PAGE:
For decades Prince Philip has shared the Queen's burden of office without upstaging her, always privately providing reassurance and advice but never overstepping the boundaries of his supporting role. It is an unforgiving position - a challenge for anyone - but one that he has met head on. He remains the Queen's adviser and is recognised as such the world over. That said, he is wise enough to recognise his limitations and the constraints of his role. He always seems to instinctively know when it is time to step back and let his wife take the lead. His job is, after all, to allow her star to shine.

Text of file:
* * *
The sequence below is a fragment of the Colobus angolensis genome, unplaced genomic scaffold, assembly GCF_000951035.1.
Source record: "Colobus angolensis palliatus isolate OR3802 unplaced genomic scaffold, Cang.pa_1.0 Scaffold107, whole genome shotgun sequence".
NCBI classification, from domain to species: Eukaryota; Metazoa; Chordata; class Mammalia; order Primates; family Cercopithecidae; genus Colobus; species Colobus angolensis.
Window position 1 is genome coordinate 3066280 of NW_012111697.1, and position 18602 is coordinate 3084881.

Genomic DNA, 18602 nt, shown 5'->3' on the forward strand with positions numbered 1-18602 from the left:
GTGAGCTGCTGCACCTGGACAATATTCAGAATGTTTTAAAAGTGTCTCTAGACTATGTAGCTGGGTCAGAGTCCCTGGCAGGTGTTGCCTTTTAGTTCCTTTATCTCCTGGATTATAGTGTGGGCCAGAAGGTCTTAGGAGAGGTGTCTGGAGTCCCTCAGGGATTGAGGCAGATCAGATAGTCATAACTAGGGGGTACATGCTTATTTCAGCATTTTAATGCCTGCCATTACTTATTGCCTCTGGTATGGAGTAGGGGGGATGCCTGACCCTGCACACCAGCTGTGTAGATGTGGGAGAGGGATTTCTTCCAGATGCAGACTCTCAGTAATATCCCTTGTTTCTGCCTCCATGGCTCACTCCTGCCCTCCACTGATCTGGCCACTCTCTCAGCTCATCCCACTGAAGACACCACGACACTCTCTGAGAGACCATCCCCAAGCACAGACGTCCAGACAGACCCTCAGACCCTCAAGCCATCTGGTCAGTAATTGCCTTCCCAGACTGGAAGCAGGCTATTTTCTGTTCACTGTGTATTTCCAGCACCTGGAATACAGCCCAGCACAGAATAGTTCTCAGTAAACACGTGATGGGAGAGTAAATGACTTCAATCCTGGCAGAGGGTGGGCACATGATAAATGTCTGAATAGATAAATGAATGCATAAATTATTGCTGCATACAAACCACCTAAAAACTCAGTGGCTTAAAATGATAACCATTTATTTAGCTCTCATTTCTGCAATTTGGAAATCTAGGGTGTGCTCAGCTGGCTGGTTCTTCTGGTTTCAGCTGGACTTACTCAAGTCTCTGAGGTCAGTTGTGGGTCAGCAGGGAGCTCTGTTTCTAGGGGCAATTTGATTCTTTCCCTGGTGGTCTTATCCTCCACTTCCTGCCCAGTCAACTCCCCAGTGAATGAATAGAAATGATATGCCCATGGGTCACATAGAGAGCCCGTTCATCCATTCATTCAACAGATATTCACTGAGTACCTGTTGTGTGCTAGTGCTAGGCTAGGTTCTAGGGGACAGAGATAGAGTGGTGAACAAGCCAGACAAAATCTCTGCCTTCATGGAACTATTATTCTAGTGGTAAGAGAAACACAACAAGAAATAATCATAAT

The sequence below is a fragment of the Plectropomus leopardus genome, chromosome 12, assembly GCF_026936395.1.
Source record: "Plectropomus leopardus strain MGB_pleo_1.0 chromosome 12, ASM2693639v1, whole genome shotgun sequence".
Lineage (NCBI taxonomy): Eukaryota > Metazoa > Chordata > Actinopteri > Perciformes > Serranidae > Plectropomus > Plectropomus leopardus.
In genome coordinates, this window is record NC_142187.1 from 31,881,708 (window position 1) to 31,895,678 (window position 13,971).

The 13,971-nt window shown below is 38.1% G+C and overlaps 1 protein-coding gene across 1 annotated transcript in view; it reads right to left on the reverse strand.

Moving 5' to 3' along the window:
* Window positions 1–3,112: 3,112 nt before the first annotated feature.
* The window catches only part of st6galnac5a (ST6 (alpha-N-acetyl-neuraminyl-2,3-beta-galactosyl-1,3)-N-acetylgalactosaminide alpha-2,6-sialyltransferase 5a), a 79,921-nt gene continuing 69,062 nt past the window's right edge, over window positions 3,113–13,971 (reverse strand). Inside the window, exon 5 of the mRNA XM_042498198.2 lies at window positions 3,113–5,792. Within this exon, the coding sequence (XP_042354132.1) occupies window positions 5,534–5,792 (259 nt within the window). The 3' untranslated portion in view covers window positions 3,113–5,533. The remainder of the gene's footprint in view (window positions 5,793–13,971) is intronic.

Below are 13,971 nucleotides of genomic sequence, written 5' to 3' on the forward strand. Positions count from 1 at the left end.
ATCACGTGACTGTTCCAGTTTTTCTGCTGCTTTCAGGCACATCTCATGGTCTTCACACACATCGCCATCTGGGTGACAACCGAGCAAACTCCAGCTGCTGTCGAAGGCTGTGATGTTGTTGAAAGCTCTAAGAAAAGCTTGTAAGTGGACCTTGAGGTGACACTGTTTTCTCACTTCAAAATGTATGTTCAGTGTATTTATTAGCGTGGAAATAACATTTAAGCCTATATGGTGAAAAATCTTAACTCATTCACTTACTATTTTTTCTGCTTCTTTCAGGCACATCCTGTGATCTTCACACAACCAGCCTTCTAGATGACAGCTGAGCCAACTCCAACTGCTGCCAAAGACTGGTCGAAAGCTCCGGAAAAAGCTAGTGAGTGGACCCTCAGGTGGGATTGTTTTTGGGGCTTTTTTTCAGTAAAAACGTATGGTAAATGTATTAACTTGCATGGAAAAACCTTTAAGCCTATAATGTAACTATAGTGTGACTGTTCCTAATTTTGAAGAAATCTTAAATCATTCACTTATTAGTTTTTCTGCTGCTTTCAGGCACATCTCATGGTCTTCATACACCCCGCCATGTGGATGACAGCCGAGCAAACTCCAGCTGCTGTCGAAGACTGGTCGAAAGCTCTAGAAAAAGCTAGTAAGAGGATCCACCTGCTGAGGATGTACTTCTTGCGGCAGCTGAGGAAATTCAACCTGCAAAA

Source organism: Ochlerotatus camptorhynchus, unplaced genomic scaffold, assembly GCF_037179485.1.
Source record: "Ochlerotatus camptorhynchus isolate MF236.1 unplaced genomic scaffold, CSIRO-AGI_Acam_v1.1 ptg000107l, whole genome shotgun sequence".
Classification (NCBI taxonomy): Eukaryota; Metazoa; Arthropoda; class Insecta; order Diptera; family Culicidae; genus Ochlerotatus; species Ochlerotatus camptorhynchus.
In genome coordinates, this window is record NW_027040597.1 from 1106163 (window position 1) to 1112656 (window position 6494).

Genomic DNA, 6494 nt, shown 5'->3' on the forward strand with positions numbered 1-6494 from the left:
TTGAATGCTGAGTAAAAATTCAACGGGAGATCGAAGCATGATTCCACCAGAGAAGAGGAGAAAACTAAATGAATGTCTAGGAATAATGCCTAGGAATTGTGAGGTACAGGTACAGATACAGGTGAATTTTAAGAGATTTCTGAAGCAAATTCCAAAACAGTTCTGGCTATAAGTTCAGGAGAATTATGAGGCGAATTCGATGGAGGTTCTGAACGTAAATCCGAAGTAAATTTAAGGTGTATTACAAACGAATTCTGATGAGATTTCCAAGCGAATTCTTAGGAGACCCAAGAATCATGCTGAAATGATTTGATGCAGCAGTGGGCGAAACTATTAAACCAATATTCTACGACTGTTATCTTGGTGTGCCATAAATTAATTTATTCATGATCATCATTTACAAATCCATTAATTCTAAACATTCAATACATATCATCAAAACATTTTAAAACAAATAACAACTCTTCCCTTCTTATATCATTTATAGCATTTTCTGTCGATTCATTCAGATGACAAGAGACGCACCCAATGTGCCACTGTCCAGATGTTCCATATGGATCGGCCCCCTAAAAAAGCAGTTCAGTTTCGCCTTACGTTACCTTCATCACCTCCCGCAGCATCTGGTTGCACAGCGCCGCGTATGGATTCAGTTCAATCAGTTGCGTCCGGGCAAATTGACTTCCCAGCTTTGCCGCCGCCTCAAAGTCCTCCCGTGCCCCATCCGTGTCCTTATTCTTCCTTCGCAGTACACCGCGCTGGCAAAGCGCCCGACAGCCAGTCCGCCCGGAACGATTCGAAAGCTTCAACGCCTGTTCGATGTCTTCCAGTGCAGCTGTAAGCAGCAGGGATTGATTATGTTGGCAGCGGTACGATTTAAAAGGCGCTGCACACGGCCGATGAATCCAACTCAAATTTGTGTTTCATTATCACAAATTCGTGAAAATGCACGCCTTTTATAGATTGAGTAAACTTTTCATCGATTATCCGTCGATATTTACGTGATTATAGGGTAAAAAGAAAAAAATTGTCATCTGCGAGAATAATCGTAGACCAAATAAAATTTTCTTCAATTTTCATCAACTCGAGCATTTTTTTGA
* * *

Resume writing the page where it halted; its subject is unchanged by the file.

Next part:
Robert Jobson's magnificent new biography of the Duke of Edinburgh tells the full story of his remarkable life and achievements, and how, after his marriage in 1947 to Princess Elizabeth, this dedicated military man spent so much of his life supporting his wife. But he was to create a role for himself as a determined moderniser and environmental campaigner, and through the Duke of Edinburgh Awards, encouraging young people to reach their potential. Though perhaps his greatest achievements have been as a loyal husband and companion, and as a loving father and grandfather.